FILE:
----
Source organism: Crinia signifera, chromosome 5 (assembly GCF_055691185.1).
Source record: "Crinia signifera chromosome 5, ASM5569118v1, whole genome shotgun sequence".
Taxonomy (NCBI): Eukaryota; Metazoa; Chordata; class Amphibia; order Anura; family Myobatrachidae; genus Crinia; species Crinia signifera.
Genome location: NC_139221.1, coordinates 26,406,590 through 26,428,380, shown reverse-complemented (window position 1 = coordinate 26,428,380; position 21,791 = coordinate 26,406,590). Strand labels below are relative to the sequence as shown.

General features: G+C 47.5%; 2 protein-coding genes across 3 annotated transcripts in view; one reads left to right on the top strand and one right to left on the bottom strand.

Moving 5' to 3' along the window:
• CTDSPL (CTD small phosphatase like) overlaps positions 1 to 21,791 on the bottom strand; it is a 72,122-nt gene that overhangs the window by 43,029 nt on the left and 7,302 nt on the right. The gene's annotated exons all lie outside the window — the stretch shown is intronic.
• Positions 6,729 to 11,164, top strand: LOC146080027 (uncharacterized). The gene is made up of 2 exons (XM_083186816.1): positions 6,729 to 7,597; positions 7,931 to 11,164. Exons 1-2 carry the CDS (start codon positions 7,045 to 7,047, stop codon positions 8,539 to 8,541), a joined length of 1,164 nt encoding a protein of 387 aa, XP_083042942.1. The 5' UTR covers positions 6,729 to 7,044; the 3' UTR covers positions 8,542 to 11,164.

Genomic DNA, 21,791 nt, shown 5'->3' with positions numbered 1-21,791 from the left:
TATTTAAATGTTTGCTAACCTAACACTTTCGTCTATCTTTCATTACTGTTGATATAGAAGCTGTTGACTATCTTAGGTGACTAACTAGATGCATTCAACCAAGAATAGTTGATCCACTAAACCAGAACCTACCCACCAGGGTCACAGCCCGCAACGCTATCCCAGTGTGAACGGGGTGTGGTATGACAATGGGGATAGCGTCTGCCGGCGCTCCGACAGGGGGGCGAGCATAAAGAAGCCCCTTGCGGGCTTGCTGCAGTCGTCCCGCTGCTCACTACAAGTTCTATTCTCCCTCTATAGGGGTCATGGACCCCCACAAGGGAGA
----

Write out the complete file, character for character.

Source organism: Crinia signifera, chromosome 5 (assembly GCF_055691185.1).
Source record: "Crinia signifera chromosome 5, ASM5569118v1, whole genome shotgun sequence".
Taxonomy (NCBI): Eukaryota; Metazoa; Chordata; class Amphibia; order Anura; family Myobatrachidae; genus Crinia; species Crinia signifera.
Genome location: NC_139221.1, coordinates 26,406,590 through 26,428,380, shown reverse-complemented (window position 1 = coordinate 26,428,380; position 21,791 = coordinate 26,406,590). Strand labels below are relative to the sequence as shown.

General features: G+C 47.5%; 2 protein-coding genes across 3 annotated transcripts in view; one reads left to right on the top strand and one right to left on the bottom strand.

Moving 5' to 3' along the window:
• CTDSPL (CTD small phosphatase like) overlaps positions 1 to 21,791 on the bottom strand; it is a 72,122-nt gene that overhangs the window by 43,029 nt on the left and 7,302 nt on the right. The gene's annotated exons all lie outside the window — the stretch shown is intronic.
• Positions 6,729 to 11,164, top strand: LOC146080027 (uncharacterized). The gene is made up of 2 exons (XM_083186816.1): positions 6,729 to 7,597; positions 7,931 to 11,164. Exons 1-2 carry the CDS (start codon positions 7,045 to 7,047, stop codon positions 8,539 to 8,541), a joined length of 1,164 nt encoding a protein of 387 aa, XP_083042942.1. The 5' UTR covers positions 6,729 to 7,044; the 3' UTR covers positions 8,542 to 11,164.

Genomic DNA, 21,791 nt, shown 5'->3' with positions numbered 1-21,791 from the left:
TATTTAAATGTTTGCTAACCTAACACTTTCGTCTATCTTTCATTACTGTTGATATAGAAGCTGTTGACTATCTTAGGTGACTAACTAGATGCATTCAACCAAGAATAGTTGATCCACTAAACCAGAACCTACCCACCAGGGTCACAGCCCGCAACGCTATCCCAGTGTGAACGGGGTGTGGTATGACAATGGGGATAGCGTCTGCCGGCGCTCCGACAGGGGGGCGAGCATAAAGAAGCCCCTTGCGGGCTTGCTGCAGTCGTCCCGCTGCTCACTACAAGTTCTATTCTCCCTCTATAGGGGTCATGGACCCCCACAAGGGAGA